One song with an emotional payload is “Let It Go”. Washburn explains, “It came from watching our son grow up and being sad to have him grow up so quickly…about who is becoming…But there’s also these moments, that are like “O my gosh this this moment will never be here again these days will never come back’,” She recalls, “Even when we are writing, I  would cry when we were just playing the riff or I was trying to sing the song over it and I would have to collect myself and start again, because I was so moved bit it. Fleck rejoins: “What’s interesting about it is when we played it worked for Juno when we get finished and he started crying and that never happened on any song with ever done and we were shocked.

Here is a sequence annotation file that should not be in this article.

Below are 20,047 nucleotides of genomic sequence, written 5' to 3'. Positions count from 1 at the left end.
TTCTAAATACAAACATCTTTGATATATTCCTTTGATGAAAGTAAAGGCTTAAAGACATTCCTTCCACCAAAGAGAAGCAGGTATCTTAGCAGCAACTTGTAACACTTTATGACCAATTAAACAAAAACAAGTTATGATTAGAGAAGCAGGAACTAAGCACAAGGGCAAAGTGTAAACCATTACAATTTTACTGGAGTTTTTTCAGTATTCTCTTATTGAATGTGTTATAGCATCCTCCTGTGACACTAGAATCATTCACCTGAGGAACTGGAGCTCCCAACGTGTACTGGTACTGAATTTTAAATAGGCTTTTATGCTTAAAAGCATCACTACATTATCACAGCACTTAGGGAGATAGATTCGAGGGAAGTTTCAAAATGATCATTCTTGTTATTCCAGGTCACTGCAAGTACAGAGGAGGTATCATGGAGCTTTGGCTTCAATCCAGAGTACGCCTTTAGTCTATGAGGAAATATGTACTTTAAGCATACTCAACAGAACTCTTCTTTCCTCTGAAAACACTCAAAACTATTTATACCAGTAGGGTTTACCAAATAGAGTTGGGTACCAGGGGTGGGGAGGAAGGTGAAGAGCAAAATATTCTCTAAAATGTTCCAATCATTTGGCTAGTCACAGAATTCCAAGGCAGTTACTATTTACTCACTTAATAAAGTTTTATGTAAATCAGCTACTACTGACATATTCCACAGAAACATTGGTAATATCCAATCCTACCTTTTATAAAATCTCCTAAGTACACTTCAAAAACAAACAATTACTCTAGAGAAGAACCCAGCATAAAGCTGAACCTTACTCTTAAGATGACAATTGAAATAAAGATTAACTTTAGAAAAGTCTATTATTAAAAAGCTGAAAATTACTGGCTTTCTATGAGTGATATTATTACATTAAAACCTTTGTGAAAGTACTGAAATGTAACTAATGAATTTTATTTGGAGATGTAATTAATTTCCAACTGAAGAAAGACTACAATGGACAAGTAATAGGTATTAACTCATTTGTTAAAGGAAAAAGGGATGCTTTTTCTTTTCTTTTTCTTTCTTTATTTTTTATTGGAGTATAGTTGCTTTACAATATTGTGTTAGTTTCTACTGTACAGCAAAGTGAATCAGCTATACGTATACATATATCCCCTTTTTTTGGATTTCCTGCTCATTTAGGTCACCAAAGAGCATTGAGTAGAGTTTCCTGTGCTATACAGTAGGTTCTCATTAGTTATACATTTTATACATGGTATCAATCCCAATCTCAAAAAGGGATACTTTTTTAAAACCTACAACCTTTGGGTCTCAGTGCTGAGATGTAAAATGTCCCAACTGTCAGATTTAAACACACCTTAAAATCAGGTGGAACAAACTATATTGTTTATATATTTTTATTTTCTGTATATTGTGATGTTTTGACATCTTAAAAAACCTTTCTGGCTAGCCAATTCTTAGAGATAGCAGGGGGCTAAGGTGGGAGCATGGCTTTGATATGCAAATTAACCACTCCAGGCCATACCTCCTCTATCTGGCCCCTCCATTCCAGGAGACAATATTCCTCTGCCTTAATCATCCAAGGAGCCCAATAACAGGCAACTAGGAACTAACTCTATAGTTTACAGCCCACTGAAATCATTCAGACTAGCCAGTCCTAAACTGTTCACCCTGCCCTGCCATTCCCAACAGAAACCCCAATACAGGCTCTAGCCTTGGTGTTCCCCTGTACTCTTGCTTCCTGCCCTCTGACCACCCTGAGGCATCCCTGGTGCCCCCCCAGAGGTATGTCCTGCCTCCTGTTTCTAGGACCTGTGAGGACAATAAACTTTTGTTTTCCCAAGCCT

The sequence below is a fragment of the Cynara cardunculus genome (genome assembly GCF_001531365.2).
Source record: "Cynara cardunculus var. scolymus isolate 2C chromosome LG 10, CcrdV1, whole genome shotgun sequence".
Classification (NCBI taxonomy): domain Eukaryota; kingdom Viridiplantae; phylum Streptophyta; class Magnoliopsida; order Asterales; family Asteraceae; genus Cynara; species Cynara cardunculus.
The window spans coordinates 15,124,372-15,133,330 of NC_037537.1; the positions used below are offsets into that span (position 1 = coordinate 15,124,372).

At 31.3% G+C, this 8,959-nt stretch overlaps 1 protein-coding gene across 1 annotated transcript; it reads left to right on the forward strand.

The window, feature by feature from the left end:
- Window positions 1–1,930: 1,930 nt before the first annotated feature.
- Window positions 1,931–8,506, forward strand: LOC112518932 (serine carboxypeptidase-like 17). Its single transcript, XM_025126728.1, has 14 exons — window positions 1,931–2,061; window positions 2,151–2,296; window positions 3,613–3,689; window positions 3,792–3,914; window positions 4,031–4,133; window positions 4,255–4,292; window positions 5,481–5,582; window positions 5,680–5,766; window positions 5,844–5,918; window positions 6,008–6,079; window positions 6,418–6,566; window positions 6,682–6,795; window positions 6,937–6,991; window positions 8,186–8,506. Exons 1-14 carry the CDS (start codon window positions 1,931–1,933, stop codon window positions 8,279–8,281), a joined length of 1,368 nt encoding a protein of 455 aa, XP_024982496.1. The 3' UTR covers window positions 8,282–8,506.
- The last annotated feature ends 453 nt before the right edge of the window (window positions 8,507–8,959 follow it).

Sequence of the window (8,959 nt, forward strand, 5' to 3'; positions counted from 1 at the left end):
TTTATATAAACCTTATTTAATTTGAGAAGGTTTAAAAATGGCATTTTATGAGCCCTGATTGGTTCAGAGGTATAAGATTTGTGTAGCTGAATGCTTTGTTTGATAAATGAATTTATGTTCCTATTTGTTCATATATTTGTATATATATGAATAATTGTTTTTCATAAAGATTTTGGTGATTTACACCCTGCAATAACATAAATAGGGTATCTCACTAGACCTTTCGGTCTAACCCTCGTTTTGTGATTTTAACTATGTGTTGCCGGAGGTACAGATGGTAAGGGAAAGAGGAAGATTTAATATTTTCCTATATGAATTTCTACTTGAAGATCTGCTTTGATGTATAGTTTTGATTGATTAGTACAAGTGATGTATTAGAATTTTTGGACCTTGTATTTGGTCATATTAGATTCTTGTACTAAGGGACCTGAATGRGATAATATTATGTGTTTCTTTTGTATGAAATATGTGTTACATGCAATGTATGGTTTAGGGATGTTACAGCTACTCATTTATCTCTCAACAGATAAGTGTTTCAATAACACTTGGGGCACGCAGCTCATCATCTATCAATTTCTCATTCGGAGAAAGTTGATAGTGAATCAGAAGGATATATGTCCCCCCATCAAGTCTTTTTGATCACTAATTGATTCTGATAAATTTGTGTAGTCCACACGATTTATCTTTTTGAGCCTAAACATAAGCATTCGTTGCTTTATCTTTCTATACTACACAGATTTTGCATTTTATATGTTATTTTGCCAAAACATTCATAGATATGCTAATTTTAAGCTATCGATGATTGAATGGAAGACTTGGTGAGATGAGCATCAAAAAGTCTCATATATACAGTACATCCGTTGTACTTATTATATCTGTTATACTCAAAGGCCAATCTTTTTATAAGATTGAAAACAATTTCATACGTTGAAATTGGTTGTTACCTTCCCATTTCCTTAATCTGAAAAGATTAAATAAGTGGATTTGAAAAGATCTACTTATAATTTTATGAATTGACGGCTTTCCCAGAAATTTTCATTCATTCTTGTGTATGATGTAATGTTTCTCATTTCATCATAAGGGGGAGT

So, too with “Younger me” and “Homes across the Blue Ridge Mountains”. Says Fleck,” People are really sort of drawn to it, you know, going from a real plaintive sound to the real looming notion of loss.”

Fleck and Washburn also include a lamentation from the perspective of a coal miner’s wife, reflecting their sensibility with the mountain folk. According to Fleck, “That that song we did not write.  It’s just such a great song and it presents a perspective of a very angry woman who wrote it (Sarah Hogan Gunning) and she was living that experience and she was furious about it and there’s that very powerful line in that song” “Let’s list sink this capitalist system in the darkest pits of hell” and then afterwards that somebody afterwards asked her, “Do you know what capitalism is?” According to Washburn, Gunning answered, “Is that like \ where the rich get richer and the poor stay poor?”

Washburn and Fleck have harnessed their respective whirlwinds to create “Echo In The Valley”.